Title page for ETD etd-01292008-125243

Document Type Doctoral Thesis
Author Esterhuizen, Johan Renier
Email helsgate@iafrica.com
URN etd-01292008-125243
Document Title Bionomics and control of and G.brevipalpis (Diptera : Glossinidae) in South Africa
Degree PhD(Veterinary Tropical Diseases)
Department Veterinary Tropical Diseases
Advisor Name Title
Prof B L Penzhorn Co-Supervisor
Prof P Van den Bossche Supervisor
  • bionomics
  • South Africa
  • Kwa-Zulu-Natal
  • Glossina austeni
  • G. brevipalpis
Date 2007-11-23
Availability restricted

Glossina austeni Newstead and G. brevipalpis Newstead are responsible for transmitting nagana in the Zululand region of the KwaZulu-Natal Province in South Africa. Following the last major nagana outbreak in 1990-1992, little information has become available on the bionomics and control of these two tsetse fly species.

To address this, an initial survey was undertaken of clinically sick animals in a communal farming area adjacent to a game reserve with high tsetse and game abundance. Results of this survey clearly showed that bovine trypanosomosis is prevalent in the vicinity of the Hluhluwe-iMfolozi Park, with buffy coat examinations indicating a 34.2% trypanosomal infection rate, while the PCR-RFLP indicated an infection rate of up to 60.5 %.

In order to assist and focus control operations of G. austeni and G. brevipalpis, their preferred habitat types were then studied on the Ndlozi peninsula in Lake St Lucia. The index of apparent abundance for G. brevipalpis was high in the dense indigenous forest, as well as in open grassland and exotic plantations. This has important repercussions for the epidemiology of trypanosomosis in the study area, as G. brevipalpis is usually not considered to be an important vector because of its confinement to areas that are difficult to access by livestock and people. Data from this study suggest that they do occur in open areas where susceptible hosts can be present and although their potential role in the epidemiology of trypanosomosis depends largely on their infection rate, the role of habitat should not be underestimated. For G. austeni, the large majority of flies was captured in the indigenous forest, and this fly is associated with dense habitat and usually ranges close to its primary habitat in search of food. Compared to G. brevipalpis, the distribution of G. austeni is far more restricted.

To evaluate the use of insecticide-treated targets for the control of both these tsetse species, a trial was carried out on 120km˛ of the Ndlozi peninsula. Tsetse targets treated with 0.8% deltamethrin (Glossinex®) were deployed at 4 per km˛ in year 1 of the study, increased to 8 targets per km˛ in year 2, and finally increased to 12 per km˛ in year 3. Target deployment was focused on the indigenous vegetation and forest clumps. Results showed a 99% reduction in G. austeni catches after 17 months from initial target deployment, and maintained for up to 14 months after all targets were removed. Targets deployed at a density of 8 per km˛ in wooded areas were sufficient to control G. austeni under prevailing conditions. In contrast, for G. brevipalpis, a moderate 60-89% reduction was achieved and could not be maintained. Results indicated differences in the effectiveness of odour-baited insecticide-treated targets in controlling each of the two Zululand tsetse species, attributed to substantial behavioural differences between the two species with regard to their habitat preferences.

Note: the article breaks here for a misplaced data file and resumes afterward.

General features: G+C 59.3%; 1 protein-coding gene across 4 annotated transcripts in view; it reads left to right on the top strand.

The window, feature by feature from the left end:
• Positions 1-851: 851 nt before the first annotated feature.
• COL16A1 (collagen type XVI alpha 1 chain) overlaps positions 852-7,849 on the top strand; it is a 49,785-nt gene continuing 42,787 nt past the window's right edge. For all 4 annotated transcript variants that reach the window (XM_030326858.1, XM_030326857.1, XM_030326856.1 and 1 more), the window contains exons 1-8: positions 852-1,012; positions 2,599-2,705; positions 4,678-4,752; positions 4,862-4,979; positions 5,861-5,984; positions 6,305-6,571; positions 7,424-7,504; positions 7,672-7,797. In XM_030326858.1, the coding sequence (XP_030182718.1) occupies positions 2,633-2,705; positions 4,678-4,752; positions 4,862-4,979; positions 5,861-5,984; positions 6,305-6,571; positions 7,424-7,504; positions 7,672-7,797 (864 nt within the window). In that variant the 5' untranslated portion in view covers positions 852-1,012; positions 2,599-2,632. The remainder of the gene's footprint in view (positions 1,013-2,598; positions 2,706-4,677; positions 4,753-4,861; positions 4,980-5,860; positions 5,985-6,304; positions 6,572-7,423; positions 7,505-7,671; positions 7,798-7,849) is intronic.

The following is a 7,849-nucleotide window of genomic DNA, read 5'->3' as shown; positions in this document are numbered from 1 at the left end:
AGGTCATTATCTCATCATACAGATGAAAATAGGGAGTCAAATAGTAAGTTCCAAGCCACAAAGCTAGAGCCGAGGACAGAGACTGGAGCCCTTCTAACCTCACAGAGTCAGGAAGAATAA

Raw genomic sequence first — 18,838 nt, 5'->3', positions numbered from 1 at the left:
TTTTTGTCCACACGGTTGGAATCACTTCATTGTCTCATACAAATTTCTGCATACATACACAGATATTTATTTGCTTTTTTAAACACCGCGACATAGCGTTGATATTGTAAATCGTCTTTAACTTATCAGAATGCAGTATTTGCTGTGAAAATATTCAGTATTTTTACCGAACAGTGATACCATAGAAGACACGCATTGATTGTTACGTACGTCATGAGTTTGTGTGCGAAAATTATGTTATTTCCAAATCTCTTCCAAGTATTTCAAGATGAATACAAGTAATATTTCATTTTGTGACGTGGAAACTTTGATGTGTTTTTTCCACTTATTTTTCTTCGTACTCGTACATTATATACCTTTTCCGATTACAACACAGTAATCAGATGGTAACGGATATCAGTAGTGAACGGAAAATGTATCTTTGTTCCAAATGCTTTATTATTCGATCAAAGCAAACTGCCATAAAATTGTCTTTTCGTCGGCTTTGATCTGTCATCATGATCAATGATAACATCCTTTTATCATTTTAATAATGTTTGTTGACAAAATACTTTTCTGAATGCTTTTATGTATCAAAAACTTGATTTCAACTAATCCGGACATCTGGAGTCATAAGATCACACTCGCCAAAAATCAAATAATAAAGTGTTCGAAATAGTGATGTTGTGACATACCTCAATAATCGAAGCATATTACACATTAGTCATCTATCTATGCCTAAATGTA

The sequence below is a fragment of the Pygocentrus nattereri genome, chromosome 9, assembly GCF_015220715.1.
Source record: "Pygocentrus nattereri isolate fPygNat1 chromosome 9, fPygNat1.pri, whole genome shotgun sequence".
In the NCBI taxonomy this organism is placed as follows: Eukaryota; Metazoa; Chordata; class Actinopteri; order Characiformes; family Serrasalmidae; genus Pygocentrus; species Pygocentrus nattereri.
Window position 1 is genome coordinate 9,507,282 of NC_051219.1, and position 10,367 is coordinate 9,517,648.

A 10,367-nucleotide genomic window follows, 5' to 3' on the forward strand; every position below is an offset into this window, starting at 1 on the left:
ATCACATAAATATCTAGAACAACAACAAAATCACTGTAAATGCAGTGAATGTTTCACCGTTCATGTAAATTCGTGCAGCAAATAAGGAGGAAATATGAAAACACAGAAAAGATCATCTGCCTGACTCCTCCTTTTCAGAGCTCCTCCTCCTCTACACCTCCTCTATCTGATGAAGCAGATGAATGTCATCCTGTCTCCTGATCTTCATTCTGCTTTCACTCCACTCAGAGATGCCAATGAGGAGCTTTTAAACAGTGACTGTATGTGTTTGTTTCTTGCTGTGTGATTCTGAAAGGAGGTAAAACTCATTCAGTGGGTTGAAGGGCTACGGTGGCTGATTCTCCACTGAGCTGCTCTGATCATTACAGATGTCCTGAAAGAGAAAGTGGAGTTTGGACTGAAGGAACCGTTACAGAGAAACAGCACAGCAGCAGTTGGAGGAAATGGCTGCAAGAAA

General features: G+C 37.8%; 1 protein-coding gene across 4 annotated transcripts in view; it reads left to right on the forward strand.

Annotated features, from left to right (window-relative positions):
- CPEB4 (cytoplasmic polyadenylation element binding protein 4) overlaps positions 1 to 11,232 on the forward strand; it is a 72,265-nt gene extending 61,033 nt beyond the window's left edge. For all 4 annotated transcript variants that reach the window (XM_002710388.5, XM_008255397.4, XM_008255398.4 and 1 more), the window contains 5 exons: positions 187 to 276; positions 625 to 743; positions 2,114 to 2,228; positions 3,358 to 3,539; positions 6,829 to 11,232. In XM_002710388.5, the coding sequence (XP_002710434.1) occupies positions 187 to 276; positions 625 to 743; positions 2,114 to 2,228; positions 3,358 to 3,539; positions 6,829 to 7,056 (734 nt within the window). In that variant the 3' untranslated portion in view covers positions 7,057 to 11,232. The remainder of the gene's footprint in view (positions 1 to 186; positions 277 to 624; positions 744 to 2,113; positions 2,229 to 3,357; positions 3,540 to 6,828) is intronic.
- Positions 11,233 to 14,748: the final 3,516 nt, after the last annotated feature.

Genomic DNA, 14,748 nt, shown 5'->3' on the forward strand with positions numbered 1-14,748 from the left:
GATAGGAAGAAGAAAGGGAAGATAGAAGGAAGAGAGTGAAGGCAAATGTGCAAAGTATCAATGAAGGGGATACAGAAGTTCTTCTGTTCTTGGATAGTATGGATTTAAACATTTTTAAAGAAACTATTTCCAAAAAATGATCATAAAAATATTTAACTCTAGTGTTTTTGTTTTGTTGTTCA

Following the reduction trial, a two-year study was done to monitor the tsetse population recovery and reinvasion of the previously treated areas. Different rates of tsetse re-invasion and population recovery in the previously treated area were evident for the two tsetse species. For G. austeni, a target barrier, approximately 7 km wide, with 8 targets per km˛ appears very effective in preventing population recovery and invasion. In contrast, the highly mobile G. brevipalpis dispersed effectively through the barrier area.

To evaluate the potential environmental impact of tsetse control on non-targeted horse flies, collections were made of horse flies in the areas treated and untreated with targets during the previously mentioned reduction trial. Results indicated that the H-trap is an efficient tool for collection of horse flies, with a total of 23 species collected. Over a four-year study period, no negative effect was evident on the monthly catches of horse flies. This indicated the negligible impact of insecticide treated targets on horse flies, and their value as an environmentally acceptable method of tsetse control, especially in conservation sensitive areas.

Finally, to support local farmers in tsetse-infested areas, two low-cost, low-technology techniques of tsetse control were evaluated. In preparation for the use of restricted application of insecticide to cattle, observations were done on the preferred landing sites of G. austeni and G. brevipalpis on cattle. Results indicated a preference for the lower limbs and belly of cattle as landing sites for both species. The localized control of tsetse flies by treating only the preferred landing sites, i.e. legs and belly of cattle, appears promising as an additional tool in the arsenal against trypanosomosis in KwaZulu-Natal. Experiments were also conducted to determine the effectiveness of protective netting in reducing the challenge by G. austeni and G. brevipalpis. The results showed that physical obstruction of tsetse flies by netting of appropriate height is an effective means of preventing tsetse flies from entering an area, depending on its height and varies between Glossina species.

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